A ten year-old boy with one of the rarest disorders in the UK is surviving – thanks to a diet of Lucozade.
Archie Koncher is one of just three people in the country with Propionic Aciduria which means his body converts protein into lethal toxins which damage his vital organs.
He is limited to just 25g of protein a day – equivalent to a pint of milk – and any more than that could kill him.
The genetic disorder is incurable but brave Archie is beating it by drinking up to four bottles of Lucozade a day, which gives him the energy he cannot get from food.
His daily intake of the drink contains a whopping 33 teaspoons of sugar – and costs his parents £120 every month.
His father Dave, 45, an auctioneer, said: ‘It just keeps him going – we wish we could get it on prescription.
‘If he is starting to feel a bit tired, maybe after he has been running around, it will just pick him up again straight away.
‘Without a doubt, without that drink, we would be in serious trouble. We’ve tried all sorts of different foods but this is the one for Archie.’
When Archie, from Stoke Orchard, Gloucestershire was born, he did not respond to the world around him and doctors initially misdiagnosed him as being on the autistic spectrum.
It was not until his second birthday that a routine blood and urine test revealed he had Propionic Aciduria.
Unchecked, the condition would create toxic amino acids which would attack vital organs and eventually his entire body would shut down.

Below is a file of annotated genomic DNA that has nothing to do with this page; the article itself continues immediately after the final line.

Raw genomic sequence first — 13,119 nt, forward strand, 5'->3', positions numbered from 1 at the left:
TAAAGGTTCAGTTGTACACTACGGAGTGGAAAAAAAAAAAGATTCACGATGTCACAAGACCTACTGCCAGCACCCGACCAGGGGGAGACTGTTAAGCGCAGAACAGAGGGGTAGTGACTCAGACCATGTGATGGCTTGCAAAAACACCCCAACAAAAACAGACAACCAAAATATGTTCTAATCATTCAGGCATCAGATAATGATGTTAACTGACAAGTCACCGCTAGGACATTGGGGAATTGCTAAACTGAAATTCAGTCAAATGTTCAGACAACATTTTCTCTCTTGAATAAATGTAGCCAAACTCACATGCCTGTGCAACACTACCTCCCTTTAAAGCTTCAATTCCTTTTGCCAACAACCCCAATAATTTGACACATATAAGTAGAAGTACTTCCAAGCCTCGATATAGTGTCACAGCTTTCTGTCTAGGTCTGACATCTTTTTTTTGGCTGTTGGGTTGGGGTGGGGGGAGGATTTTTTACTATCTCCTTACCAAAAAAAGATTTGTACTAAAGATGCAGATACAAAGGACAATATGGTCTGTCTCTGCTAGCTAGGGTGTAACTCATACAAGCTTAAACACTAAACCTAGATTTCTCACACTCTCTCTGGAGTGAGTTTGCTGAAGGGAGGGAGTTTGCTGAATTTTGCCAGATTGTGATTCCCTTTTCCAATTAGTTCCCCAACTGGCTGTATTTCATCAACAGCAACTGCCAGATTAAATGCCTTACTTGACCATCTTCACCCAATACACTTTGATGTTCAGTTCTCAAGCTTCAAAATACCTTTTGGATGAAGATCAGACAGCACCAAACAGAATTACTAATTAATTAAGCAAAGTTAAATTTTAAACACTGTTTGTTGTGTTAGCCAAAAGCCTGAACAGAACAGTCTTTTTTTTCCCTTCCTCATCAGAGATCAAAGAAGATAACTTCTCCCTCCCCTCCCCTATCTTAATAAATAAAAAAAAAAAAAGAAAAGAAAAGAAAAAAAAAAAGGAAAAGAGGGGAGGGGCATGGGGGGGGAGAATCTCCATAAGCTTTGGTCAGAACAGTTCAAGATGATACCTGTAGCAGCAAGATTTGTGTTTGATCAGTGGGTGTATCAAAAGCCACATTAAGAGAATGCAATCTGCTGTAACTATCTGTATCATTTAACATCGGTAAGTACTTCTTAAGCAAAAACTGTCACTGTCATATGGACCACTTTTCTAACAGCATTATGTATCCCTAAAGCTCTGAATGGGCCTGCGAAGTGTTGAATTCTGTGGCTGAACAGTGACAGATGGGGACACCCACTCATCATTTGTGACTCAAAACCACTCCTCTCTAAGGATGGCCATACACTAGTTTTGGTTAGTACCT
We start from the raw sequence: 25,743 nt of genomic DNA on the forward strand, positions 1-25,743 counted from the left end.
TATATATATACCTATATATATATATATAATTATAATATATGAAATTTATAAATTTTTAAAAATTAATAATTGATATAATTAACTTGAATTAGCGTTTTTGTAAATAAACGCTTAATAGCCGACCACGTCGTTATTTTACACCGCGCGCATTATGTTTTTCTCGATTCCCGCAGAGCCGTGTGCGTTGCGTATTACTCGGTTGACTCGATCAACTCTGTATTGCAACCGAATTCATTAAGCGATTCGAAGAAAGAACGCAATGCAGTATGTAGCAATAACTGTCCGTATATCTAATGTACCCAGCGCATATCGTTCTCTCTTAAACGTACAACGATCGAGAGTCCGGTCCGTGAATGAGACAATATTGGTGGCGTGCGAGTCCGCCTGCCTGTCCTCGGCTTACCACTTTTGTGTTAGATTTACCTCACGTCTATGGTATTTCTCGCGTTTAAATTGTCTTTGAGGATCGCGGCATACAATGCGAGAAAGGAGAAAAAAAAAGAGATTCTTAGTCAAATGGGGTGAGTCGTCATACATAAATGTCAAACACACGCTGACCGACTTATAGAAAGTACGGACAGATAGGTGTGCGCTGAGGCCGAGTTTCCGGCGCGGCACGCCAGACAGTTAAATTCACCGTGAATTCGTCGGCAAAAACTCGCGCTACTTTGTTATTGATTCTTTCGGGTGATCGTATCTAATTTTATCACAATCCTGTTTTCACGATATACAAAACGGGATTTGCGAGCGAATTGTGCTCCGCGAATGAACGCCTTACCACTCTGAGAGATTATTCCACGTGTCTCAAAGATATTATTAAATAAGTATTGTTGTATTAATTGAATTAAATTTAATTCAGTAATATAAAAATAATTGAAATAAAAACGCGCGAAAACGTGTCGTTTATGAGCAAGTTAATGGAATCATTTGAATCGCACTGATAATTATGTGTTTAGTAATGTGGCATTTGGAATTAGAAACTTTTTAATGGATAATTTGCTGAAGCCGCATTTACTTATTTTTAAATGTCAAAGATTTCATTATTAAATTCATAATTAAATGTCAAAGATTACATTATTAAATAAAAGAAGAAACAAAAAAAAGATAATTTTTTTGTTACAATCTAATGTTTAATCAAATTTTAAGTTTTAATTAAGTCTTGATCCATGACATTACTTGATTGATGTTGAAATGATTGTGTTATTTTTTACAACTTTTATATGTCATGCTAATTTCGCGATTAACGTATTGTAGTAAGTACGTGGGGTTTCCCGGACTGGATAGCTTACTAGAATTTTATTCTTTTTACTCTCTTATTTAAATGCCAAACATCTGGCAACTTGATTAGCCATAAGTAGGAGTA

Mr Koncher and his wife Salli, 42, immediately swapped his normal milk and baby food for non-protein food and saw an overnight change.
Archie, who weighs barely five stone, now eats tiny portions alongside his parents and older brother Charlie, 16, but carefully avoids high protein foods like fish.
He now drinks up to four 380ml bottles of Lucozade a day, each containing 33g of sugar.
Mr Koncher added: He eats a lot of carbs too, like crisps and noodles, with the Lucozade too of course and anything high sugar.
‘When he is well you wouldn’t know there was anything different about him, but he is about the height of an eight-year-old simply because he is eating so much less.’
His mother 42, an administrator, said: ‘We are very lucky he is still alive – it is a silent killer. You just don’t know what can happen.
‘When he gets very lethargic, we have to be careful. When he vomits, we have to get him to hospital immediately.
‘He can’t have too much protein. When we go to McDonald’s for a treat, he has to have the chips, and only half the burger, with no bun.
‘For him, an egg is a treat. He can’t have any more. It’s heart-wrenching.
‘We don’t know what the future holds but we are just happy that he is a happy little boy and loving life.’
Read more: Daily Mail